James Salter, 6 November 2014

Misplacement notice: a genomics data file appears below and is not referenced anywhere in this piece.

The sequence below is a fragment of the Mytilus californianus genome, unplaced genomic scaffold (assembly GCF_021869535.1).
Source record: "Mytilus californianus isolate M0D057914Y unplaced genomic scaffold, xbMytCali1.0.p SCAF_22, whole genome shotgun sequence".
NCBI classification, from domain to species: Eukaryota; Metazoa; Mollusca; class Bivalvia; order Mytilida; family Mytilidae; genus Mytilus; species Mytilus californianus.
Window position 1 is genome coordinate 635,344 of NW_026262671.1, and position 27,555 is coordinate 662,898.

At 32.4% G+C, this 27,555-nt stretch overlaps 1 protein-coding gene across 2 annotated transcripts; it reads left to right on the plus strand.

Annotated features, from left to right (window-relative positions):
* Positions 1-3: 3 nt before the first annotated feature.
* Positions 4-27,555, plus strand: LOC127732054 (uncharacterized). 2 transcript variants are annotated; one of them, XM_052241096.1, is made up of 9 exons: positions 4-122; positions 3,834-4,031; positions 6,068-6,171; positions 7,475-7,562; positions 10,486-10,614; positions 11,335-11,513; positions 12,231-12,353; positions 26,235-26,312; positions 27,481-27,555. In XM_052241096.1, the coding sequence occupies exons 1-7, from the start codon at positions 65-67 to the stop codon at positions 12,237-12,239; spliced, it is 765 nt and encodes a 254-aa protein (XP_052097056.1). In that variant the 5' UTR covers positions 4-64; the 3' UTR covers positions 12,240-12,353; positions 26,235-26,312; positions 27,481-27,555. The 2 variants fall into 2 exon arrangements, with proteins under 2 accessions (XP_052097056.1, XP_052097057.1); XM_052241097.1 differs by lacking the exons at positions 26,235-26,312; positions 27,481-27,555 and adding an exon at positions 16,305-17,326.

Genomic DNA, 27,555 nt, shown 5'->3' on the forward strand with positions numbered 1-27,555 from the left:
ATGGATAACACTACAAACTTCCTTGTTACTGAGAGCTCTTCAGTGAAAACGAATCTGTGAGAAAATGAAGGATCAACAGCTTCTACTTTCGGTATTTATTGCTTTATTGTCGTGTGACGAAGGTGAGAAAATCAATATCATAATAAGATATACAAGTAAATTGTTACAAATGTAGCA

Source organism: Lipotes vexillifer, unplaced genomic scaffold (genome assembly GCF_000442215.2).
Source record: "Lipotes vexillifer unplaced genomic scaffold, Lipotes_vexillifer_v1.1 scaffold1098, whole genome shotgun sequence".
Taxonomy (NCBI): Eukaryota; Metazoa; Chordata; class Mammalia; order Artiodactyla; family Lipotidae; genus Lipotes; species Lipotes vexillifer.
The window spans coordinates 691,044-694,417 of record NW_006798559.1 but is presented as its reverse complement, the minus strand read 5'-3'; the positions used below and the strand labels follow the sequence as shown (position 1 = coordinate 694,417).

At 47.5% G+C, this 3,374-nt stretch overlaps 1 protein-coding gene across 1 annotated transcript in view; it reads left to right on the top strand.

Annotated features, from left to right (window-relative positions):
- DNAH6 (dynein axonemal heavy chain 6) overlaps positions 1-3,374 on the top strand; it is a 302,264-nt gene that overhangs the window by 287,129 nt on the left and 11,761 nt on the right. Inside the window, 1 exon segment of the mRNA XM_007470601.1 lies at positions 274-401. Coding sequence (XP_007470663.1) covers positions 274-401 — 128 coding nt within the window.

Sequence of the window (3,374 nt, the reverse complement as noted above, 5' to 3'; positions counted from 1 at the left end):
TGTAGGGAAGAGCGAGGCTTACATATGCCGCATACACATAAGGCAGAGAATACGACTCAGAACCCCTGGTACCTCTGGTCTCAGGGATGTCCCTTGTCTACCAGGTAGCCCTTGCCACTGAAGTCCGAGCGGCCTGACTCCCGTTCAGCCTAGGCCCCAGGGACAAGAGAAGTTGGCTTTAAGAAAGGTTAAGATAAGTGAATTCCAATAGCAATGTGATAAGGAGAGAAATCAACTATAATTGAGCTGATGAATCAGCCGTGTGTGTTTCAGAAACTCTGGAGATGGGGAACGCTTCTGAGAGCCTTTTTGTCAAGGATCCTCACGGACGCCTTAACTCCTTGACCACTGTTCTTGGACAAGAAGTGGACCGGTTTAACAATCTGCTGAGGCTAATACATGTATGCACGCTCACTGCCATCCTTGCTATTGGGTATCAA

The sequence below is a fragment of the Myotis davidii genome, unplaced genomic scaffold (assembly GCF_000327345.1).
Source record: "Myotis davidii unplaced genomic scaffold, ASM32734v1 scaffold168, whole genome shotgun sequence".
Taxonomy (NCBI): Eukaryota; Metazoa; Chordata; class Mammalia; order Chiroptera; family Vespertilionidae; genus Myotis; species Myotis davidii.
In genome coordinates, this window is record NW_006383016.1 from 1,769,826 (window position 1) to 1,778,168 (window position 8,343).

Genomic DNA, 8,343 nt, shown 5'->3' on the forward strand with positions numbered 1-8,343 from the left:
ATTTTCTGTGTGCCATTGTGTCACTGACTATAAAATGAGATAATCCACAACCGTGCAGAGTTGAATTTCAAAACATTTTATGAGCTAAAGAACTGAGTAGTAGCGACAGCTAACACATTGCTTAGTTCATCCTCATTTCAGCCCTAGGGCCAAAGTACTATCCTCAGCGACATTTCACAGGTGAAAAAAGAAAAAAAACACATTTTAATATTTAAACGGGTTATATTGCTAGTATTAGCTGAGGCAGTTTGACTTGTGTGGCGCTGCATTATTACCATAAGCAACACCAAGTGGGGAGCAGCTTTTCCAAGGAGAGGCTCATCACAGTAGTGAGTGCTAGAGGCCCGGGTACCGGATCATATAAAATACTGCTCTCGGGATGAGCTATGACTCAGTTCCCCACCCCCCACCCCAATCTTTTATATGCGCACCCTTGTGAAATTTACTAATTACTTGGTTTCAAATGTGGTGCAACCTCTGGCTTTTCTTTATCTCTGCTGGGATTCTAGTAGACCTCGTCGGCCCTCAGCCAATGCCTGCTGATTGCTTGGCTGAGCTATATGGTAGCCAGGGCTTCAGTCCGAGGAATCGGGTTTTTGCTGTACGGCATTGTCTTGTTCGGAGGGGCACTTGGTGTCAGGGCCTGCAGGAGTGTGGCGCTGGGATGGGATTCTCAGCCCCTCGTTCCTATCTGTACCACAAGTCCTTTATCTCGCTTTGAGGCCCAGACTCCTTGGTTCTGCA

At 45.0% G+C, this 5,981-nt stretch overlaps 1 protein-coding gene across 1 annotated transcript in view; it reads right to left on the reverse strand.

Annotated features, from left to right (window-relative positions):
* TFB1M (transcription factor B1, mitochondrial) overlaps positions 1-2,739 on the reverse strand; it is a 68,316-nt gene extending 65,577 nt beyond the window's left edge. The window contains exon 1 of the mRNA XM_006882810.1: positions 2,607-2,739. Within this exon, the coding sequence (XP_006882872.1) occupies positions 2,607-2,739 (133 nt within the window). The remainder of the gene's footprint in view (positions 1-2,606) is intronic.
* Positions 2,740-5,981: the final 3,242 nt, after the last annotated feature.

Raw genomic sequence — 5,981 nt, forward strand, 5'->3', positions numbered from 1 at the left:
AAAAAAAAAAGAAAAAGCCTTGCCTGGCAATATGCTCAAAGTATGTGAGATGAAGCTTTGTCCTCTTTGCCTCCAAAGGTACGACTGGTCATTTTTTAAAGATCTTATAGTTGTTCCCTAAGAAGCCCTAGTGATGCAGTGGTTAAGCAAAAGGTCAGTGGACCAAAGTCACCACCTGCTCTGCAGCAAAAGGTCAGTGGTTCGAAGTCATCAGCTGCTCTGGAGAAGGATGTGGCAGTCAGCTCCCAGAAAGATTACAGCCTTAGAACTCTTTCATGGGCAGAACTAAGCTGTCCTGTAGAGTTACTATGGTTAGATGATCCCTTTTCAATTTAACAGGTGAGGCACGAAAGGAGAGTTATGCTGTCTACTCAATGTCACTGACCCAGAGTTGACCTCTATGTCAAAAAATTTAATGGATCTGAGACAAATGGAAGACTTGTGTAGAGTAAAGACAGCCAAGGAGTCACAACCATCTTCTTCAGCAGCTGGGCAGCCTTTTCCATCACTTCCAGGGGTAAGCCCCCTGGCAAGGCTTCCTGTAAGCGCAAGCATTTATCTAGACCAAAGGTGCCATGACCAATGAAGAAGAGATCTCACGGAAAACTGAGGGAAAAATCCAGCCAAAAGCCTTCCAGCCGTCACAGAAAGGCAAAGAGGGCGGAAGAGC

The age of flight had barely begun in 1914 – the Wright brothers flew at Kitty Hawk in 1903 – but it had developed swiftly. The Wrights’ airplane – in the shape of a big box kite, made of spruce and muslin – flew at a speed of about seven miles an hour, not much faster than a man walking briskly beside it. By 1908 an improved version went forty miles an hour, and a year after that Blériot, in a plane of his own design, flew across the English Channel. When the war broke out airplanes were being used primarily for reconnaissance, but soon started firing at one another with small arms, and then progressively machine guns appeared.